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Grapes

Everyday Food, Volume 15 September 2004

The most cultivated of all berries, grapes are used mainly to make wine and raisins, but they're also eaten fresh, made into jams and jellies, and they add a sweet flavor to many dishes.

Types of Grapes
They come in green (also called white), red, and blue-black, and in thousands of varieties. Here are a few that are used commercially. For eating fresh, green seedless Thompson and Red Flame (both firm and mild) are among the most common. Muscat (sweet and fragrant, greenish gold) are frequently used for making wine and raisins; Zante (blue-black, tiny, and seedless), for making dried currants; and sweet-tart, blue-black Concord grapes are used mostly to make juice, jams, and jellies.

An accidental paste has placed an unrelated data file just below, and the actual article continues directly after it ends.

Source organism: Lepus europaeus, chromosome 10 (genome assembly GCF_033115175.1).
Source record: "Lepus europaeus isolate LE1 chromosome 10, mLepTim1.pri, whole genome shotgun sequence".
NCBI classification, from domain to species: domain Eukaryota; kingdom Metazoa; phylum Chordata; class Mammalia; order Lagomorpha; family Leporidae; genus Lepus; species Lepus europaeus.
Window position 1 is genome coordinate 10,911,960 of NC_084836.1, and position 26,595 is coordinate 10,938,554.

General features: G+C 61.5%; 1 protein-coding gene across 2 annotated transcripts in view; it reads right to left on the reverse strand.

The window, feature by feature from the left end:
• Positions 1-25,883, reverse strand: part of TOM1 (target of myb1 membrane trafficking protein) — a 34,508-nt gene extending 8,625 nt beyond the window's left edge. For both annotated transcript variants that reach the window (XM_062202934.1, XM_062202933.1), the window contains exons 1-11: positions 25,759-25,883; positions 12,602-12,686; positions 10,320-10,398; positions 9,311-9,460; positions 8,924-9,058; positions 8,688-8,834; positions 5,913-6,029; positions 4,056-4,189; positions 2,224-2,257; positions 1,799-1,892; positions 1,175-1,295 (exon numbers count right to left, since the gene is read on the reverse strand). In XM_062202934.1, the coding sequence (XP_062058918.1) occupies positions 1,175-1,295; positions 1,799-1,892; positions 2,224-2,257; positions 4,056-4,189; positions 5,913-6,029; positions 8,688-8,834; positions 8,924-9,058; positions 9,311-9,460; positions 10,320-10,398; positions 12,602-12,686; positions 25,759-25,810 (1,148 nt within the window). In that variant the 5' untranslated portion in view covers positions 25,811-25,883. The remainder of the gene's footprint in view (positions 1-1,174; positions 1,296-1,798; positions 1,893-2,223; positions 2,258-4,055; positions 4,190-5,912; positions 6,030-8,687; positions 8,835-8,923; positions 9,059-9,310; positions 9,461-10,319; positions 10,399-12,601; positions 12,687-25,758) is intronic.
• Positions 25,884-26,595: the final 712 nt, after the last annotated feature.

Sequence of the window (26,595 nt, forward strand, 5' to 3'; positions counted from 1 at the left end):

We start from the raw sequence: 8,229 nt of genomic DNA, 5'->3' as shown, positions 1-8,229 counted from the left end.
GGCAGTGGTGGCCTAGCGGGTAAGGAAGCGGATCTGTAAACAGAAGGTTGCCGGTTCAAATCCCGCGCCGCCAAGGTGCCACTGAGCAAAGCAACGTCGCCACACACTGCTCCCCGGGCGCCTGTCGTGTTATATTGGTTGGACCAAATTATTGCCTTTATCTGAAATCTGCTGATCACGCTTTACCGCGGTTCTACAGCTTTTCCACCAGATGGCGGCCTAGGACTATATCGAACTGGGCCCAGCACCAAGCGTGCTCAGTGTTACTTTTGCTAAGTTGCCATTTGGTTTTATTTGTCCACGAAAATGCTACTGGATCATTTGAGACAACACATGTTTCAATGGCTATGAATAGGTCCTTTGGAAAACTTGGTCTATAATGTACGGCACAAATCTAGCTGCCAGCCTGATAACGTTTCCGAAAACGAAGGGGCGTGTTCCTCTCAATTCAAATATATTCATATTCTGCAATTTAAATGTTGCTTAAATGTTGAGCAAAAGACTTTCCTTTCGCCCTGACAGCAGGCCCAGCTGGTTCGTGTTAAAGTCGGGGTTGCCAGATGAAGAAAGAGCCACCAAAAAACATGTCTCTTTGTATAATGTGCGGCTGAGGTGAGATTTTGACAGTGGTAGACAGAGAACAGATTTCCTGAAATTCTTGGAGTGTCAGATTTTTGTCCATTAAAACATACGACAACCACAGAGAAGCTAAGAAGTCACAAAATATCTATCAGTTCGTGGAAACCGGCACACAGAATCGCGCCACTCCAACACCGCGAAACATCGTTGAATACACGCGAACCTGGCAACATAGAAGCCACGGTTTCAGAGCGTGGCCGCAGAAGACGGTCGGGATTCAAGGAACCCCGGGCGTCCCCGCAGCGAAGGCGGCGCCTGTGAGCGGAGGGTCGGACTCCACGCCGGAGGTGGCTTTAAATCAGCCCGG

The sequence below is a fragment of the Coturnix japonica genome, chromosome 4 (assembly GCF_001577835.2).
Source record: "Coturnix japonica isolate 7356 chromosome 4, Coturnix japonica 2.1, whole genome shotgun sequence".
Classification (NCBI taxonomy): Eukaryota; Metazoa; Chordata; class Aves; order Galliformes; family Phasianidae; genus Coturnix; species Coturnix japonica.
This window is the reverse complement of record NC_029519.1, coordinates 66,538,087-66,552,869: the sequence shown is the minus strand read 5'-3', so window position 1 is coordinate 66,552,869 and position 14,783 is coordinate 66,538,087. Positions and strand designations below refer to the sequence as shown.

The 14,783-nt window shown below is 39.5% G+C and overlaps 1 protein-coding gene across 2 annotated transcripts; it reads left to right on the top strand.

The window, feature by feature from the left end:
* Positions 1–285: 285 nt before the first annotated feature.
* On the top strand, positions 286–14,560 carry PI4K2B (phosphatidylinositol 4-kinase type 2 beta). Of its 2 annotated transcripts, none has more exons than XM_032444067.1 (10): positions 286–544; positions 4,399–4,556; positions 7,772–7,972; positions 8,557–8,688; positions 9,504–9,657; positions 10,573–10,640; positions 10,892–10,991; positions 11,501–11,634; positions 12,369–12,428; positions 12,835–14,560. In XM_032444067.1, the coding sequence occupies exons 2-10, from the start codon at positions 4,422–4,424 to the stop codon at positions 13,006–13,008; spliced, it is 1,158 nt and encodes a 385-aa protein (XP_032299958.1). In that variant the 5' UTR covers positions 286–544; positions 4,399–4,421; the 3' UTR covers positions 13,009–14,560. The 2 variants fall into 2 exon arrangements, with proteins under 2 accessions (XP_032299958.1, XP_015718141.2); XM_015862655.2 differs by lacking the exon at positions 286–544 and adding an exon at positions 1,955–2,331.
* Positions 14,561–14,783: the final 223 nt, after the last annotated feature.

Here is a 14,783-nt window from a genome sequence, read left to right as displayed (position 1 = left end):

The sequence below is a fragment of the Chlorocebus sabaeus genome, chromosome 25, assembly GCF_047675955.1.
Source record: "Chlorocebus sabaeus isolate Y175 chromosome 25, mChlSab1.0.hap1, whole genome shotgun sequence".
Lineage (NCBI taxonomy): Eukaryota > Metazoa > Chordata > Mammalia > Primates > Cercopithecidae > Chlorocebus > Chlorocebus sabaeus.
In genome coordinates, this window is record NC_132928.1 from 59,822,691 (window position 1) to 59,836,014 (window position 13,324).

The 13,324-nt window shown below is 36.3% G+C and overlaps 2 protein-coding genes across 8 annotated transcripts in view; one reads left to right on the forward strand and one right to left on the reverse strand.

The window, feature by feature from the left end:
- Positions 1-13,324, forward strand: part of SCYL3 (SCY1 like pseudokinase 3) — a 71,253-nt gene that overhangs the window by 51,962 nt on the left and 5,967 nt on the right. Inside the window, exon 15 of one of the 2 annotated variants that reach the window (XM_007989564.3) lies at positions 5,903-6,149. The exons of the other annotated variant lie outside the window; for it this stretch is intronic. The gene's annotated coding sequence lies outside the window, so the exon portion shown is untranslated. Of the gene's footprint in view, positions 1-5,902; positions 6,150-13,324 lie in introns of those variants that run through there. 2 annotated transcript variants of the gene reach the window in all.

How to Buy
Grapes should be plump, with smooth unbroken skins, and be firmly attached to the stems. The green ones are at their sweetest when they have a pale-yellow hue. Often, grapes are covered with a whitish "bloom," which is a natural protection against loss of moisture and spoilage.

How to Store
Discard damaged grapes, place bunch in a plastic bag, and refrigerate up to three days. To avoid destroying the bloom, rinse just before using.

Grape Ideas
Grapes, like other fruit, can be added to many types of dishes, sweet and savory. Here are a few ways to use grapes to make healthy snacks and starters.

Mozzarella and Grape Skewers
Thread seedless grapes, bocconcini (mozzarella balls), and sliced prosciutto on wooden skewers.

Peanut Butter and Grapes
Spread a toasted English muffin half with peanut butter, and top with slivered seedless grapes. You can also use whole-grain sandwich bread or crackers.

Yogurt with Oranges and Grapes
Top plain yogurt with orange segments, sliced seedless grapes, and chopped pistachios (or other nuts).

Arugula Salad with Grapes
Toss arugula with crumbled blue cheese, halved seedless grapes, and your favorite vinaigrette.

Frozen Grapes
For a quick, refreshing snack, freeze grapes until solid, about three hours.